Between 1845 and 1847, Franco-Belgian composer César Franck wrote an orchestral piece based on Victor Hugo’s poem Ce qu’on entend sur la montagne. The work exhibits characteristics of a symphonic poem, and some musicologists, such as Norman Demuth and Julien Tiersot, consider it the first of its genre, preceding Liszt’s compositions. However, Franck did not publish or perform his piece; neither did he set about defining the genre. Liszt’s determination to explore and promote the symphonic poem gained him recognition as the genre’s inventor.


The Hungarian composer Franz Liszt desired to expand single-movement works beyond the concert overture form. The music of overtures is to inspire listeners to imagine scenes, images, or moods; Liszt intended to combine those programmatic qualities with a scale and musical complexity normally reserved for the opening movement of classical symphonies. The opening movement, with its interplay of contrasting themes under sonata form, was normally considered the most important part of the symphony. To achieve his objectives, Liszt needed a more flexible method of developing musical themes than sonata form would allow, but one that would preserve the overall unity of a musical composition.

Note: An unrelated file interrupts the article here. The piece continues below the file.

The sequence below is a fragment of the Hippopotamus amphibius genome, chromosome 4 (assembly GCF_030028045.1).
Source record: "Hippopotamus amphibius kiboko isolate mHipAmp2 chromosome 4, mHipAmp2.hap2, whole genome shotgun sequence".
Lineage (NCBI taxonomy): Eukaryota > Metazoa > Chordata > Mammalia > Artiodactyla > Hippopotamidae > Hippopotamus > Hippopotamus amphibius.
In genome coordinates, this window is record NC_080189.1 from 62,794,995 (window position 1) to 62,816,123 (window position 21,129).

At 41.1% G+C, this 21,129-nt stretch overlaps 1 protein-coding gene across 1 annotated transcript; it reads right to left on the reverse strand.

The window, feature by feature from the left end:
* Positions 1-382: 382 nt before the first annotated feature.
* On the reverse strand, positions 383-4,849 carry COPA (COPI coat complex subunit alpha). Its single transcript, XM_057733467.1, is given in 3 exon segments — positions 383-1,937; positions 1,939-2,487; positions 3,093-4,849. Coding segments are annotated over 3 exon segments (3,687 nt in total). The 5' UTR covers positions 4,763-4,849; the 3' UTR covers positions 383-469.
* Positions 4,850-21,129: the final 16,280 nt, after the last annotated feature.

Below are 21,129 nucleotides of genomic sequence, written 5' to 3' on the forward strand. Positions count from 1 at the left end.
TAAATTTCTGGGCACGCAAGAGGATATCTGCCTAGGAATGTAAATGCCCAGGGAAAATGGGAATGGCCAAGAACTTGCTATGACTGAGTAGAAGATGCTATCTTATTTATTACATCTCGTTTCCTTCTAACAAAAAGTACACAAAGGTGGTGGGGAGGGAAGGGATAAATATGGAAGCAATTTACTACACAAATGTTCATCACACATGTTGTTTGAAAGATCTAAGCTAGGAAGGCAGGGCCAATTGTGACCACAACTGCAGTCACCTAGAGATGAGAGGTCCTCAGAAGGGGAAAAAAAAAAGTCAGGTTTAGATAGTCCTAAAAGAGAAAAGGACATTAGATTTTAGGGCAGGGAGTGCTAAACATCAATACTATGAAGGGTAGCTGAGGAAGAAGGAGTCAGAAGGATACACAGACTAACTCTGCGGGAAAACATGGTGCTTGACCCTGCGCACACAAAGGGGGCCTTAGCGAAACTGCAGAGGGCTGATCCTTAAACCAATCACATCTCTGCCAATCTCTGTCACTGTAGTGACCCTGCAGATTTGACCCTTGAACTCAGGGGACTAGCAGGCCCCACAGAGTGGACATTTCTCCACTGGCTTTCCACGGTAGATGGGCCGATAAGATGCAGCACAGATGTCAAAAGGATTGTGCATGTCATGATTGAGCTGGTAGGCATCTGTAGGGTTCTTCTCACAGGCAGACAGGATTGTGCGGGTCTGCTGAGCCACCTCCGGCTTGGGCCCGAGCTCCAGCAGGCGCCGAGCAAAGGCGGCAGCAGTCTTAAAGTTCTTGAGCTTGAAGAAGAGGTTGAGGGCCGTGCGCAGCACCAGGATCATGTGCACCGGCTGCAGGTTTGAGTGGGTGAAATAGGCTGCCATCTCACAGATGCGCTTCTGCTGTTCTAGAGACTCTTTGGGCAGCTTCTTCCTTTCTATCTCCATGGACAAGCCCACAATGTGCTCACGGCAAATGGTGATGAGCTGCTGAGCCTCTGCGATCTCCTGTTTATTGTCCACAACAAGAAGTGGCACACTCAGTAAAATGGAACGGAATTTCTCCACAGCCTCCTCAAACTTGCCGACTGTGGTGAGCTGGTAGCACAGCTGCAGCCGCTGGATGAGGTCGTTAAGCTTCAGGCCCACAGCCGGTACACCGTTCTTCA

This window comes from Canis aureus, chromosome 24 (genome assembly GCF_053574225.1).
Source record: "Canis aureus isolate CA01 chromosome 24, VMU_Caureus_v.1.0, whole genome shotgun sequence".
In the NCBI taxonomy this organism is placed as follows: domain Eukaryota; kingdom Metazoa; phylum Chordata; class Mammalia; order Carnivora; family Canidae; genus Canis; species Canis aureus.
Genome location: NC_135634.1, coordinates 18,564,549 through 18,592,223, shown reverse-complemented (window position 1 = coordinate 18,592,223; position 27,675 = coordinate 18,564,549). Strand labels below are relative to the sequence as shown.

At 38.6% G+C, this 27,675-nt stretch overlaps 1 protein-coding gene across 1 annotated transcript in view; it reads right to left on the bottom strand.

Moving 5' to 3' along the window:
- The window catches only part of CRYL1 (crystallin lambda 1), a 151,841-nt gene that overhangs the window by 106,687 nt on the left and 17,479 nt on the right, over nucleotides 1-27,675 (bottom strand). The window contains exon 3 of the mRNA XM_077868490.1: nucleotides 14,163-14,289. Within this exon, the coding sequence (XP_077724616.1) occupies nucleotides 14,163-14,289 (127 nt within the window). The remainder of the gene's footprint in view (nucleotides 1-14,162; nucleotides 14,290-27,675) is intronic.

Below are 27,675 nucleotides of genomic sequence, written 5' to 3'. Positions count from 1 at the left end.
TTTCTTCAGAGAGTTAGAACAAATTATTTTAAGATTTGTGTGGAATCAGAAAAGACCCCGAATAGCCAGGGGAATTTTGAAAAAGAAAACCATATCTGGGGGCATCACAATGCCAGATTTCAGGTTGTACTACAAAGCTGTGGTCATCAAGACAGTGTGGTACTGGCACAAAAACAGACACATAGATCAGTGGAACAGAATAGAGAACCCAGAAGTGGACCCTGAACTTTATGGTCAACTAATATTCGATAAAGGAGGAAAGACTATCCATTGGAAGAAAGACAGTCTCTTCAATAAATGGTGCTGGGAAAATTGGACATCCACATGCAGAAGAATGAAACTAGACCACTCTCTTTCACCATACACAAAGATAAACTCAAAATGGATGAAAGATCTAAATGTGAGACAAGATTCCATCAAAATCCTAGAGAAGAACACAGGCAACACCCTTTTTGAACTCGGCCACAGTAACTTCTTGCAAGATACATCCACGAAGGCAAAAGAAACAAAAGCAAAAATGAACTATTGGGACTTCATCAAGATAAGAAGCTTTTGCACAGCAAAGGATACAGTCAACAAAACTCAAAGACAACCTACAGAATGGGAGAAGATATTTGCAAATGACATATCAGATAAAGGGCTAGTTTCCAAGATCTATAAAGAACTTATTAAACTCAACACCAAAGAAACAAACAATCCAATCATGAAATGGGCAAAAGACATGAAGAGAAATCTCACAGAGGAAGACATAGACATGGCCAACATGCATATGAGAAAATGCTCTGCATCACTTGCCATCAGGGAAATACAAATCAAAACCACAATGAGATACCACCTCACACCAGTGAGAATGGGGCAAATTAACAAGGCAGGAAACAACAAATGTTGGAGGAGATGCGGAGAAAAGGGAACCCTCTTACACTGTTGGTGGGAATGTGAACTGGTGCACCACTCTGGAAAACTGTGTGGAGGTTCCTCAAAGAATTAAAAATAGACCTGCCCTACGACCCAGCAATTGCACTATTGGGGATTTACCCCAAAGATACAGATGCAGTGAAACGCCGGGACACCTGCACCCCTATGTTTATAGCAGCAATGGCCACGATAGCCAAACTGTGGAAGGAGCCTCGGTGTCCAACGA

The 19th century saw a rise in nationalist sentiment, and this cultural current was mirrored in the music of the day. Many composers used program music to depict nationalist themes. Others used elements of folk music in their compositions.


As a musical movement, nationalism emerged early in the 19th century in connection with political independence movements and was characterized by an emphasis on national musical elements such as the use of folk songs, folk dances, or rhythms or on the adoption of nationalist subjects for operas, symphonic poems, or other forms of music (Kennedy 2006). As new nations were formed in Europe, nationalism in music was a reaction against the dominance of the mainstream European classical tradition as composers started to separate themselves from the standards set by Italian, French, and especially German traditionalists (Miles n.d.).